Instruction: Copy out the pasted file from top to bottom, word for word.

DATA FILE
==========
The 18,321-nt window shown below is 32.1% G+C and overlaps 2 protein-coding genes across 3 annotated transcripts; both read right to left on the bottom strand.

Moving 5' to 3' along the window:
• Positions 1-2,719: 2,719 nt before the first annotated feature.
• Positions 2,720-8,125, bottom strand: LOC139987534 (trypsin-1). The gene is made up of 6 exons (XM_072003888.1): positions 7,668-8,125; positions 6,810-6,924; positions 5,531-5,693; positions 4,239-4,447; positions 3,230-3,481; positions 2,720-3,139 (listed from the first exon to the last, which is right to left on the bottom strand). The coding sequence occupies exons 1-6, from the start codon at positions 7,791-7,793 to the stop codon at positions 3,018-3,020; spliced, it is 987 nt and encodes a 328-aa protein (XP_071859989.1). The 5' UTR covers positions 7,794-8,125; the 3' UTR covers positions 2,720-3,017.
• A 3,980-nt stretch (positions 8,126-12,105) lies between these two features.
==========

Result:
The 18,321-nt window shown below is 32.1% G+C and overlaps 2 protein-coding genes across 3 annotated transcripts; both read right to left on the bottom strand.

Moving 5' to 3' along the window:
• Positions 1-2,719: 2,719 nt before the first annotated feature.
• Positions 2,720-8,125, bottom strand: LOC139987534 (trypsin-1). The gene is made up of 6 exons (XM_072003888.1): positions 7,668-8,125; positions 6,810-6,924; positions 5,531-5,693; positions 4,239-4,447; positions 3,230-3,481; positions 2,720-3,139 (listed from the first exon to the last, which is right to left on the bottom strand). The coding sequence occupies exons 1-6, from the start codon at positions 7,791-7,793 to the stop codon at positions 3,018-3,020; spliced, it is 987 nt and encodes a 328-aa protein (XP_071859989.1). The 5' UTR covers positions 7,794-8,125; the 3' UTR covers positions 2,720-3,017.
• A 3,980-nt stretch (positions 8,126-12,105) lies between these two features.